Art: Wednesday, November 21, 2002
A D V E R T I S E M E N T
A D V E R T I S E M E N T
Miesian Dream

Go figure. The Modern Art Museum gets a beautiful modern home.

By ANTHONY MARIANI

I like big boxes and I cannot lie. A thoughtfully designed, Miesian concert hall or factory is the acme of coolness, the way the structure just kinda squats there, naked, indifferent to its surroundings, aloof like a gentlemanly professor in a police line-up. The new Modern Art Museum of Fort Worth is not exactly a big box — it’s actually a few big boxes, made of concrete and glass, neatly sliced up and neatly reassembled into a boxy whole whose subtlety could be mistaken for failing to make a statement. Like a Pollock, the Modern is about process; in this case, the act of building a modern art museum. There’s nothing particularly “exciting” going on here — unless walls of glass and enormous columns of concrete that are smoother than Sade’s voice get your blood pumping, as they do mine. Then, it’s blissful.

Making a landmark in Fort Worth, home of the ugly skyscraper and prefab duplex, doesn’t take much. Still, if this $60 million building were erected in, say, Boston, its formal beauty would nonetheless retain all of its potency. Performing a dialectical coup, the Modern is a plainspoken essay on modern design and modern art, and, while it is at times brutish and cold, it is simply the least sentimental and most functional-looking place to worship visual art in the Cultural District trifecta of museums that includes Louis I. Kahn’s Kimbell Art Museum and Philip Johnson’s Amon Carter Museum. Put simply, the new Modern looks like an old-fashioned modern art museum. It’s serious rather than fanciful, snobby instead of humble. Retro? No way (even though, to many architects, critics, and preservationists, modern architecture is as comfy as a warm polyester suit or a fun, shiny disco ball).

There probably wasn’t an architect in the world better suited for this project than Japanese Pritzker Prize-winner Tadao Ando. (Santiago Calatrava and Frank O. Gehry probably would have been too whimsical for staid Fort Worth.) Ando speaks “modernese.” His favorite materials are glass, steel, concrete, and natural light. His favorite angle is 90 degrees — the corners of the Modern are sharp enough to draw blood. You want smart and sublime? Tadao Ando is a robot in a Beatles haircut.

What you have with this two-story, 153,000-square-foot building is a neat assemblage of five pavilions, arranged in a backward “L.” Two long pavilions, side by side, form the vertical stroke, and a stack of three short ones, the horizontal. Cupped in the letter’s interior angle is a reflecting pool. The best view of the slight body of water is from the café, which is near the entrance. Across the pool is a good shot of three of the five 40-foot Y-shaped concrete braces that support the ends of the pavilions. Now, nearly every public place that depends on generating some foot traffic requires visual stimuli to stir conversation in the community (e.g. Calatrava’s brise-soleil wings; Gehry’s tubular steel roofs). The Chromosomes on the new Modern will become the museum’s calling card. In addition to providing sound structural support, The Chromosomes, according to architect Ando, also function as “peace signs.” Whatever you want to call them, these braces are unlike anything you’ve ever seen before on a modern building. (X’s are popular — like those on “Big John,” the John Hancock Center, in Chicago — but Y’s? That’s original.)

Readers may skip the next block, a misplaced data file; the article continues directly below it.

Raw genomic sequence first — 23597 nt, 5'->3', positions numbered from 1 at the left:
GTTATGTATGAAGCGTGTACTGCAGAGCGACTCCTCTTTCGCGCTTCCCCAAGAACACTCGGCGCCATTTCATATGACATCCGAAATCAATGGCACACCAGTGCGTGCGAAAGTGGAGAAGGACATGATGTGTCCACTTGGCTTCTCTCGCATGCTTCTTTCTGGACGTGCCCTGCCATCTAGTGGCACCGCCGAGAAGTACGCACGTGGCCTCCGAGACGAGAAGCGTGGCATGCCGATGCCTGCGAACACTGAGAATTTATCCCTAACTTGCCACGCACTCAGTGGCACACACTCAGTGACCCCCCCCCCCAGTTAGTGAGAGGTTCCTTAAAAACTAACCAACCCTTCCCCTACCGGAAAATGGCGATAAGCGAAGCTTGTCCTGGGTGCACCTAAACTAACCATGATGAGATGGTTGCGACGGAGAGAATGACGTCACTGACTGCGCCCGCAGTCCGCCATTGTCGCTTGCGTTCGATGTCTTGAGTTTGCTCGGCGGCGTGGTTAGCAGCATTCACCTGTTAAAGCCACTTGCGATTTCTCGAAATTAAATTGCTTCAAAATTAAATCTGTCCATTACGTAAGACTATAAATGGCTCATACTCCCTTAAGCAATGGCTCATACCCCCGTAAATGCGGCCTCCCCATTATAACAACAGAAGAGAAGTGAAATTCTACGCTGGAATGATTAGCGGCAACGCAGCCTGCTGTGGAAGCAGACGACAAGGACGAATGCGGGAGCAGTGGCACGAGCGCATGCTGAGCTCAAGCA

The top of the “L,” on Darnell Street, is where you’ll find the front entrance, a 40-foot wall of glass diced by white paneling into a few dozen rectangular windows. The immediate interior view is of the pool through another precisely diced 40-foot glass wall. A simple bridge, way above eye level, divides the vista horizontally into two uneven portions, and thin concrete columns carve the space vertically without obstructing the view. The overriding sensation on entering is that of, “If I don’t move, no one will really mind.” Deep sigh of relief — peace at last. To the right are the café and a conference room. To the left, the information desk, bookstore, the galleries on the first floor, and a staircase leading to the rest of the galleries.

As with any museum, a patron will probably want to start at the top of the building and finish at the bottom. Along the way, carefully arranged pieces of art will provide for much visual intrigue; sometimes, like plot devices, these works won’t make sense until you’ve reached a particular angle in the viewing space. For example, it’s nearly impossible to tell, until you’ve fully entered a gallery, that a stack of glowing pink Plexiglas and steel shapes is a work of art (Donald Judd’s “Untitled, 1967”). Credit curator Michael Auping for this and other small victories in a universe of brilliant achievements throughout the 53,000 square feet of exhibition space. (Only the Museum of Modern Art in New York City is bigger.)

Fort Worth has been waiting a long time for an architect with some vision to spruce up the landscape. What you’ll learn about living with this gem is that there is a division between the initiated and the unwashed and that this separation won’t be going away any time soon.

The Modern Art Museum of Fort Worth will open to those brave enough to take the plunge December 14.


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